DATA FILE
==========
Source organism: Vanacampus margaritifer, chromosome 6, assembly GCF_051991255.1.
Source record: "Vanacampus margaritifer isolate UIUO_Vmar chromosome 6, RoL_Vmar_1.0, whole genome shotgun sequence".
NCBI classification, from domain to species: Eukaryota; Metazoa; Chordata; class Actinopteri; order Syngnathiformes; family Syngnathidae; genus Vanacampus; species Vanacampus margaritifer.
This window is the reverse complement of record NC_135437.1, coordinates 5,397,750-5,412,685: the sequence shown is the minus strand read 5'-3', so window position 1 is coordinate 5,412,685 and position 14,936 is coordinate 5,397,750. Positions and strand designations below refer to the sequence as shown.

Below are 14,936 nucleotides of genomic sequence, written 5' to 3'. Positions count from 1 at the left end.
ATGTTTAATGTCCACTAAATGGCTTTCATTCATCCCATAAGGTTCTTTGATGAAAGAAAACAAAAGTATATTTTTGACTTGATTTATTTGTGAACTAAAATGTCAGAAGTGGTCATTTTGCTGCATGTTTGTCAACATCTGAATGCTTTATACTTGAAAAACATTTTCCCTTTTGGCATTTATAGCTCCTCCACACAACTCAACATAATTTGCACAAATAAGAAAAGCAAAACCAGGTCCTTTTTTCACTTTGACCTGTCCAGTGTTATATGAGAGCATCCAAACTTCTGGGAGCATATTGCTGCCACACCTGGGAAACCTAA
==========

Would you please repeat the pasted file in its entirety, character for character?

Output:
Source organism: Vanacampus margaritifer, chromosome 6, assembly GCF_051991255.1.
Source record: "Vanacampus margaritifer isolate UIUO_Vmar chromosome 6, RoL_Vmar_1.0, whole genome shotgun sequence".
NCBI classification, from domain to species: Eukaryota; Metazoa; Chordata; class Actinopteri; order Syngnathiformes; family Syngnathidae; genus Vanacampus; species Vanacampus margaritifer.
This window is the reverse complement of record NC_135437.1, coordinates 5,397,750-5,412,685: the sequence shown is the minus strand read 5'-3', so window position 1 is coordinate 5,412,685 and position 14,936 is coordinate 5,397,750. Positions and strand designations below refer to the sequence as shown.

Below are 14,936 nucleotides of genomic sequence, written 5' to 3'. Positions count from 1 at the left end.
ATGTTTAATGTCCACTAAATGGCTTTCATTCATCCCATAAGGTTCTTTGATGAAAGAAAACAAAAGTATATTTTTGACTTGATTTATTTGTGAACTAAAATGTCAGAAGTGGTCATTTTGCTGCATGTTTGTCAACATCTGAATGCTTTATACTTGAAAAACATTTTCCCTTTTGGCATTTATAGCTCCTCCACACAACTCAACATAATTTGCACAAATAAGAAAAGCAAAACCAGGTCCTTTTTTCACTTTGACCTGTCCAGTGTTATATGAGAGCATCCAAACTTCTGGGAGCATATTGCTGCCACACCTGGGAAACCTAA